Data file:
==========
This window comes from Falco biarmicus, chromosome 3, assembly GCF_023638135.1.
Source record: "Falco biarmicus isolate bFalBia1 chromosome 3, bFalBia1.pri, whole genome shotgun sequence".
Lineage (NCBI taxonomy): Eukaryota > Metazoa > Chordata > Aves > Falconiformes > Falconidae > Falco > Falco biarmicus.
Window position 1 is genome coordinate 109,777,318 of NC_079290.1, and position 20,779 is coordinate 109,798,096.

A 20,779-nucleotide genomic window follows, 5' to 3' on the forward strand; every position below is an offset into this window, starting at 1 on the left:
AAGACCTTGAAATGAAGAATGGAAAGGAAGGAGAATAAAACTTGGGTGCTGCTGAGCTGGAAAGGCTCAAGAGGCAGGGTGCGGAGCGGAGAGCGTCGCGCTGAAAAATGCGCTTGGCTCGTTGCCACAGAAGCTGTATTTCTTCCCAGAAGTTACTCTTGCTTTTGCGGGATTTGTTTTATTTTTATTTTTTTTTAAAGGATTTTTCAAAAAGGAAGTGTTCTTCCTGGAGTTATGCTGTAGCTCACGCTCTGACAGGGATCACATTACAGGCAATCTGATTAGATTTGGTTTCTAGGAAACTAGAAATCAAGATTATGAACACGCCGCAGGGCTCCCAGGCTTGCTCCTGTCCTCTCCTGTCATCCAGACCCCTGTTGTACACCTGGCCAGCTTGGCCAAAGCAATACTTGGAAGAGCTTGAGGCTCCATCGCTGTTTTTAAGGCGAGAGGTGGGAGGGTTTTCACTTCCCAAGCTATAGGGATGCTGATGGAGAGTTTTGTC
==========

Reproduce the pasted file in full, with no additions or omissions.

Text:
This window comes from Falco biarmicus, chromosome 3, assembly GCF_023638135.1.
Source record: "Falco biarmicus isolate bFalBia1 chromosome 3, bFalBia1.pri, whole genome shotgun sequence".
Lineage (NCBI taxonomy): Eukaryota > Metazoa > Chordata > Aves > Falconiformes > Falconidae > Falco > Falco biarmicus.
Window position 1 is genome coordinate 109,777,318 of NC_079290.1, and position 20,779 is coordinate 109,798,096.

A 20,779-nucleotide genomic window follows, 5' to 3' on the forward strand; every position below is an offset into this window, starting at 1 on the left:
AAGACCTTGAAATGAAGAATGGAAAGGAAGGAGAATAAAACTTGGGTGCTGCTGAGCTGGAAAGGCTCAAGAGGCAGGGTGCGGAGCGGAGAGCGTCGCGCTGAAAAATGCGCTTGGCTCGTTGCCACAGAAGCTGTATTTCTTCCCAGAAGTTACTCTTGCTTTTGCGGGATTTGTTTTATTTTTATTTTTTTTTAAAGGATTTTTCAAAAAGGAAGTGTTCTTCCTGGAGTTATGCTGTAGCTCACGCTCTGACAGGGATCACATTACAGGCAATCTGATTAGATTTGGTTTCTAGGAAACTAGAAATCAAGATTATGAACACGCCGCAGGGCTCCCAGGCTTGCTCCTGTCCTCTCCTGTCATCCAGACCCCTGTTGTACACCTGGCCAGCTTGGCCAAAGCAATACTTGGAAGAGCTTGAGGCTCCATCGCTGTTTTTAAGGCGAGAGGTGGGAGGGTTTTCACTTCCCAAGCTATAGGGATGCTGATGGAGAGTTTTGTC